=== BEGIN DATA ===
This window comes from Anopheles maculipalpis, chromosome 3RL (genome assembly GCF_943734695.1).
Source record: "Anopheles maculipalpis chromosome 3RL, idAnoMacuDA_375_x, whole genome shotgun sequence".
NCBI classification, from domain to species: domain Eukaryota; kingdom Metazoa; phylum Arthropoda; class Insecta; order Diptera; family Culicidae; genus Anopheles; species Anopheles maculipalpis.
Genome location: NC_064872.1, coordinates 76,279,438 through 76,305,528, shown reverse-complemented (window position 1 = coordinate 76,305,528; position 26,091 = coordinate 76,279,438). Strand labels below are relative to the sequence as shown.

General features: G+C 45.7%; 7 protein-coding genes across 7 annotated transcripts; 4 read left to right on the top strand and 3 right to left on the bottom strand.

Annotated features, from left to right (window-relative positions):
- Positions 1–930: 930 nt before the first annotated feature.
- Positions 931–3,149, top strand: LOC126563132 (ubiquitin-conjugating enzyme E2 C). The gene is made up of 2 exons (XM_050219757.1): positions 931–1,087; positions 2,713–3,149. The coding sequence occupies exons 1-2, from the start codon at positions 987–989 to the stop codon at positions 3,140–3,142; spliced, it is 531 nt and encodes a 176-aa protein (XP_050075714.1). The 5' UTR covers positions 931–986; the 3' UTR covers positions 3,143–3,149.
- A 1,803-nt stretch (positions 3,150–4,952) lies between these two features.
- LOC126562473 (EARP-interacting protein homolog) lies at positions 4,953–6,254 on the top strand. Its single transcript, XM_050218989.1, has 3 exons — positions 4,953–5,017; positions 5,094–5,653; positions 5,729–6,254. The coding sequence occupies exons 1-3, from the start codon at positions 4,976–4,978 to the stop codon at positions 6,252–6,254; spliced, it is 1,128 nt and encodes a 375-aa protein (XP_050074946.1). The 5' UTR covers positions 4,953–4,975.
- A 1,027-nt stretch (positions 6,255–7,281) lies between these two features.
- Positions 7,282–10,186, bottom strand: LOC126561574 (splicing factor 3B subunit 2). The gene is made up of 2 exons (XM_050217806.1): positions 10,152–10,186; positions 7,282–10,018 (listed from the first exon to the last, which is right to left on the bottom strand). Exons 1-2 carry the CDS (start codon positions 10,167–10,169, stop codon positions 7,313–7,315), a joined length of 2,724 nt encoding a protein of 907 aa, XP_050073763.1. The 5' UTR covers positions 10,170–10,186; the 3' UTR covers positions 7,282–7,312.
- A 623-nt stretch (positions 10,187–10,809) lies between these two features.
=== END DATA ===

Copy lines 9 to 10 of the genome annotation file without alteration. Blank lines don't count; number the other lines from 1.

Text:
- A 1,803-nt stretch (positions 3,150–4,952) lies between these two features.
- LOC126562473 (EARP-interacting protein homolog) lies at positions 4,953–6,254 on the top strand. Its single transcript, XM_050218989.1, has 3 exons — positions 4,953–5,017; positions 5,094–5,653; positions 5,729–6,254. The coding sequence occupies exons 1-3, from the start codon at positions 4,976–4,978 to the stop codon at positions 6,252–6,254; spliced, it is 1,128 nt and encodes a 375-aa protein (XP_050074946.1). The 5' UTR covers positions 4,953–4,975.